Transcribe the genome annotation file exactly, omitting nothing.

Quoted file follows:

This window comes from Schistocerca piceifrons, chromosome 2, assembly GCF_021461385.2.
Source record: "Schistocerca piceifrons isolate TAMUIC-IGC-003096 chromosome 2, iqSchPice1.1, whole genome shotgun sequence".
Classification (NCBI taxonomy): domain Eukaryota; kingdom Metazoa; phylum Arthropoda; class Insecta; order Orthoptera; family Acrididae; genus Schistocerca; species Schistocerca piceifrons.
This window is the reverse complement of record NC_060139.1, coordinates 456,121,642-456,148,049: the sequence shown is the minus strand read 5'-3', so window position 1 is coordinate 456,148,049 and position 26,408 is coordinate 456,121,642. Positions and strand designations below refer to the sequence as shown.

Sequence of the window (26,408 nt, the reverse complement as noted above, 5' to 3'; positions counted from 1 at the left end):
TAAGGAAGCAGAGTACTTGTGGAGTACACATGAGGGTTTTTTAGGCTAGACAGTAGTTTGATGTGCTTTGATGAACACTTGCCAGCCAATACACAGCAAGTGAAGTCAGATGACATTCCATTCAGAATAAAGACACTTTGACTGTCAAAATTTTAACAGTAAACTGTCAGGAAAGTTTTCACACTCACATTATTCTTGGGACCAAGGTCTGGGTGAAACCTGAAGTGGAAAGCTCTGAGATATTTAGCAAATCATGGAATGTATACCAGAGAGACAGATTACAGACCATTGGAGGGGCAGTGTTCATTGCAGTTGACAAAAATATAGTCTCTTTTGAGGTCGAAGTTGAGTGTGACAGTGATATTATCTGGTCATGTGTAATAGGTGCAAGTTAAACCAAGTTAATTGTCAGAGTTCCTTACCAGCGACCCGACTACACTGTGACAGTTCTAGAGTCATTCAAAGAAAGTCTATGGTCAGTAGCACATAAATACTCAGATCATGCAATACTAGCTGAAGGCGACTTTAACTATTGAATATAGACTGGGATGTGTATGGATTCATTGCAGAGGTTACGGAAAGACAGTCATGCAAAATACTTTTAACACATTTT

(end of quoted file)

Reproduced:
This window comes from Schistocerca piceifrons, chromosome 2, assembly GCF_021461385.2.
Source record: "Schistocerca piceifrons isolate TAMUIC-IGC-003096 chromosome 2, iqSchPice1.1, whole genome shotgun sequence".
Classification (NCBI taxonomy): domain Eukaryota; kingdom Metazoa; phylum Arthropoda; class Insecta; order Orthoptera; family Acrididae; genus Schistocerca; species Schistocerca piceifrons.
This window is the reverse complement of record NC_060139.1, coordinates 456,121,642-456,148,049: the sequence shown is the minus strand read 5'-3', so window position 1 is coordinate 456,148,049 and position 26,408 is coordinate 456,121,642. Positions and strand designations below refer to the sequence as shown.

Sequence of the window (26,408 nt, the reverse complement as noted above, 5' to 3'; positions counted from 1 at the left end):
TAAGGAAGCAGAGTACTTGTGGAGTACACATGAGGGTTTTTTAGGCTAGACAGTAGTTTGATGTGCTTTGATGAACACTTGCCAGCCAATACACAGCAAGTGAAGTCAGATGACATTCCATTCAGAATAAAGACACTTTGACTGTCAAAATTTTAACAGTAAACTGTCAGGAAAGTTTTCACACTCACATTATTCTTGGGACCAAGGTCTGGGTGAAACCTGAAGTGGAAAGCTCTGAGATATTTAGCAAATCATGGAATGTATACCAGAGAGACAGATTACAGACCATTGGAGGGGCAGTGTTCATTGCAGTTGACAAAAATATAGTCTCTTTTGAGGTCGAAGTTGAGTGTGACAGTGATATTATCTGGTCATGTGTAATAGGTGCAAGTTAAACCAAGTTAATTGTCAGAGTTCCTTACCAGCGACCCGACTACACTGTGACAGTTCTAGAGTCATTCAAAGAAAGTCTATGGTCAGTAGCACATAAATACTCAGATCATGCAATACTAGCTGAAGGCGACTTTAACTATTGAATATAGACTGGGATGTGTATGGATTCATTGCAGAGGTTACGGAAAGACAGTCATGCAAAATACTTTTAACACATTTT